Attention whores and internet mores: The lifecycle and labour of Influencer affects and moralities
Many young people are now vocationally pursuing microcelebrity on the internet as commercial, cross-platform, and highly relatable Influencers. However, unlike content creators in specific genres such as fashion, food, or parenting, Influencers in the highly feminized “lifestyle” genre rely on developments in their personal lives to cultivate relatability with followers and establish their self-branding. In the absence of a commercial object as buffer, the criticism that such feminine Influencers receive often pertain to their bodies, internet personae, and imagined private lives. Yet, considering their body positivity, intentional publicness, and flair for baiting attention, popular wisdom often dictates that such Influencers “deserve” the hate they get for being “attention whores”. More pressingly, certain types of racialized, aged, and sexualized feminine bodies are policed more so than others, in a tension among beauty hegemony, othered self-containment, and sanitized exoticism. As such, some lifestyle Influencers encounter dilemmas and difficulty in redeeming themselves. Building on extensive ethnographic fieldwork, this talk discusses the types of content young feminine Influencers produce on their digital estates, the types of reactions they encounter, and how they respond to these experiences. At the confluence of affect, hate, morality, and controversy, what emerges is a vernacular of internet mores and who gets to claim fame, as lifestyle Influencers labour over the terrain of online affects and moralities.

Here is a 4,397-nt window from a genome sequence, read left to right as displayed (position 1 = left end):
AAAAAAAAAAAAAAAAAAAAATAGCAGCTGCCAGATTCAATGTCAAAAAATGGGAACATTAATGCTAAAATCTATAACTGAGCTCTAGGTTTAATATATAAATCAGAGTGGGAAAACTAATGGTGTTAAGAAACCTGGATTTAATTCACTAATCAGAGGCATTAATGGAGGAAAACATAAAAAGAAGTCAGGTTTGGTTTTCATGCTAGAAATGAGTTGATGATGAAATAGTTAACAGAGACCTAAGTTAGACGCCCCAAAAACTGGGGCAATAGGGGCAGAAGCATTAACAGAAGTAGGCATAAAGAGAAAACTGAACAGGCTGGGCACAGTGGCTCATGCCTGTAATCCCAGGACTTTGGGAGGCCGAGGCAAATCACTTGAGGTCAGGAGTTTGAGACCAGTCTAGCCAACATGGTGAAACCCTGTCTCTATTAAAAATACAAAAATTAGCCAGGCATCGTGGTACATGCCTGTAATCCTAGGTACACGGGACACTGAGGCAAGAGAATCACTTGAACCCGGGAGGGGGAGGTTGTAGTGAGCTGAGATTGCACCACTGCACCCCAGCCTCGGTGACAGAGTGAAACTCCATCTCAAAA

For the keynote: Abidin, Crystal. 2017. “Attention whores and internet mores: The lifecycle and labour of Influencer affects and moralities.” Affective Politics of Social Media, University of Turku, Turku. October 12-13, 2017. <Link>